I just ordered some and should have it within the week, so I'll be sure to let ya know how it goes.

Just started using it last week. Very effective for me at leveling out blood sugar after big meals= no lethargy...also feels a bit like keto, just bit depleted unless you're really taking in the carbs.

If you do a search you'll find it to be pretty well-liked and widely used.
Wow! Just goes to show how everyone is different. A few years ago, the most decent endo I ever had wrote me a script for it. Not only did it do nothing noticeable to help with my F'd up glucose/insulin, the GI sides and extreme lethargy where horrible. After a month of no improvement, I'd had enough and stopped taking it.
 

Thebigone

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Would have been the perfect supplement if it didnt lower igf levels for 4hrs.
 

reebokrunner456

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Apr 11, 2010
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326
Another agent that may be of interest...

Acipimox (Olbetam) improves insulin resistance and increases blood levels of HGH/related peptides. However, being an antilipolytic, I'm not sure what the overall effect would be (re: fatloss)... then again, this drug is also VERY impressive in affects on both leptin and ghrelin, so I'm guessing it would be favorable for fatloss Here are a few interesting studies:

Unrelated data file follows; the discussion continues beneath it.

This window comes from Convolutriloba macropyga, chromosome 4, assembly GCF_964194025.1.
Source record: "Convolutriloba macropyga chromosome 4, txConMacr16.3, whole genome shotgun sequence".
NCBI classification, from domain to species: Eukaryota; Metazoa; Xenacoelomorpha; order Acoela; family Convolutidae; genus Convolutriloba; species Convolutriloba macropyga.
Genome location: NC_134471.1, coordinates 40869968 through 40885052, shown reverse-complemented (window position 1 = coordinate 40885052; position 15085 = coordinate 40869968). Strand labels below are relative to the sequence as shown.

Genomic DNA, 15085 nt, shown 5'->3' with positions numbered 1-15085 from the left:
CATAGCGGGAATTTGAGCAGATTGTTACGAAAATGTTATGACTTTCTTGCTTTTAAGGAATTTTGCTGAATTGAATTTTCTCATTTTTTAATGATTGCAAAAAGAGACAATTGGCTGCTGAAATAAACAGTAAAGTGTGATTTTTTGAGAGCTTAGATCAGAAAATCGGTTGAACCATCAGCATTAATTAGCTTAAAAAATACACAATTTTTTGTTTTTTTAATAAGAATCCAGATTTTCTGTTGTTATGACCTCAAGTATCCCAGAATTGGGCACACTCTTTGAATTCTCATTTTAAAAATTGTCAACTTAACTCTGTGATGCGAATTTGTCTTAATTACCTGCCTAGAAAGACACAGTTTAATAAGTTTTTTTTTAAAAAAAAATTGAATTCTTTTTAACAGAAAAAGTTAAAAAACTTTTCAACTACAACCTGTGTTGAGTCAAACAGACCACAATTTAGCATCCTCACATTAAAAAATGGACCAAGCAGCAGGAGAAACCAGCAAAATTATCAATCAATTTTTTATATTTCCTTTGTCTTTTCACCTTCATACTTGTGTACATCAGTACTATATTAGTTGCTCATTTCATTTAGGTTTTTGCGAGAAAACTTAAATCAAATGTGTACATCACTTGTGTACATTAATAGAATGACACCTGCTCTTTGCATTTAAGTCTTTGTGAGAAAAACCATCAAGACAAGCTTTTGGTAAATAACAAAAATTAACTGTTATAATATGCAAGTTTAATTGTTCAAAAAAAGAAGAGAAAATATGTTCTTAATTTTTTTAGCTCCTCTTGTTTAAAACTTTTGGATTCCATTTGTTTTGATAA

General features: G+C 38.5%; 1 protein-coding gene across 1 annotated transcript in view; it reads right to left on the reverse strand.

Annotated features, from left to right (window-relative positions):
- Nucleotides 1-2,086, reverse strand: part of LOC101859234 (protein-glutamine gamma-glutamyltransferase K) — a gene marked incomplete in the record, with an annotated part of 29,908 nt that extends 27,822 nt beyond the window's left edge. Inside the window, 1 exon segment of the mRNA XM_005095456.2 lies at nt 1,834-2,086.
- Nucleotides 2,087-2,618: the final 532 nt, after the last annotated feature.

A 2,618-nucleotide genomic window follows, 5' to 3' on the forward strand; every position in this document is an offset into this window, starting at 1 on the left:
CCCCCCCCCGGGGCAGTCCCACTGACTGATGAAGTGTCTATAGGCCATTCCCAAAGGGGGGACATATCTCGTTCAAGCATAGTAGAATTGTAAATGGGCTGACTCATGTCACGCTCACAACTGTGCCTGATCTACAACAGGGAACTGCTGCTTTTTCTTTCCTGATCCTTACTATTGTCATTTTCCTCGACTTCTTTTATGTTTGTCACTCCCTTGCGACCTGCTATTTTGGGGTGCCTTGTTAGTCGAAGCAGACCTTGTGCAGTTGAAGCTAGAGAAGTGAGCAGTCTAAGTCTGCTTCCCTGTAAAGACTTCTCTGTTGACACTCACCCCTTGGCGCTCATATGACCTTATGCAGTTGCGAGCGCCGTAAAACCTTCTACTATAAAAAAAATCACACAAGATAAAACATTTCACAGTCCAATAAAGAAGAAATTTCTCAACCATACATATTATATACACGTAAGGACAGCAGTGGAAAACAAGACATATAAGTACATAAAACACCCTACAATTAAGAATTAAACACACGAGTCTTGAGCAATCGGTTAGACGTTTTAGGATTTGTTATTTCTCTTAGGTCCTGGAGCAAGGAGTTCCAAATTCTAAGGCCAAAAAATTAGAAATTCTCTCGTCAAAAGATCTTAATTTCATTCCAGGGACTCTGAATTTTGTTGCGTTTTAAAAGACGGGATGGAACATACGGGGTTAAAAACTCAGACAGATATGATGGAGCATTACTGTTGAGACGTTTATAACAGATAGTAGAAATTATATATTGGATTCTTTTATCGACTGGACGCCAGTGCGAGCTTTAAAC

Reduction of Free Fatty Acids By Acipimox Enhances the Growth Hormone (GH) Responses to GH-Releasing Peptide 2 in Elderly Men -- Sytze van Dam et al. 85 (12): 4706 -- Journal of Clinical Endocrinology & Metabolism
GH release is increased by reducing circulating free fatty acids (FFAs). Aging is associated with decreased plasma GH concentrations. We evaluated GH releasing capacity in nine healthy elderly men after administration of GH-releasing peptide 2 (GHRP-2), with or without pretreatment with the antilipolytic drug acipimox, and compared the GHRP-2-induced GH release with the response to GHRH. The area under the curve (AUC) of the GH response after GHRP-2 alone was 4.8 times higher compared with GHRH alone (1834 ± 255 vs. 382 ± 78 µg/L·60 min, P < 0.001). Acipimox, which reduced FFAs from 607 µmol/L to 180 µmol/L, increased the GH AUC to 1087 after GHRH and to 2956 µg/L·60 min after GHRP-2 (P < 0.01). The AUC after acipimox/GHRP-2 were positively correlated with the AUC after GHRP-2 alone (r = 0.93, P < 0.01); this was also observed between acipimox/GHRH and GHRH alone (r = 0.73, P = 0.03). Significant negative correlations were observed between basal FFAs and AUC after GHRH or GHRP-2 after combining the data with and without acipimox (r = 0.58, P = 0.01 and r = 0.48, P = 0.04, respectively), and between basal FFAs and GH at t = 0 (r = -0.44, P = 0.001). Interestingly, GHRP-2 administration was followed by a significant early rise in plasma FFAs by 60% (P = 0.01), indicating an acute lipolytic effect. In conclusion, reduction of circulating FFAs strongly enhances GHRP-2-stimulated GH release in elderly men. The data indicate that the decreased GH release associated with aging can be reversed by acipimox and that the pituitary GH secretory capacity in elderly men is still sufficient.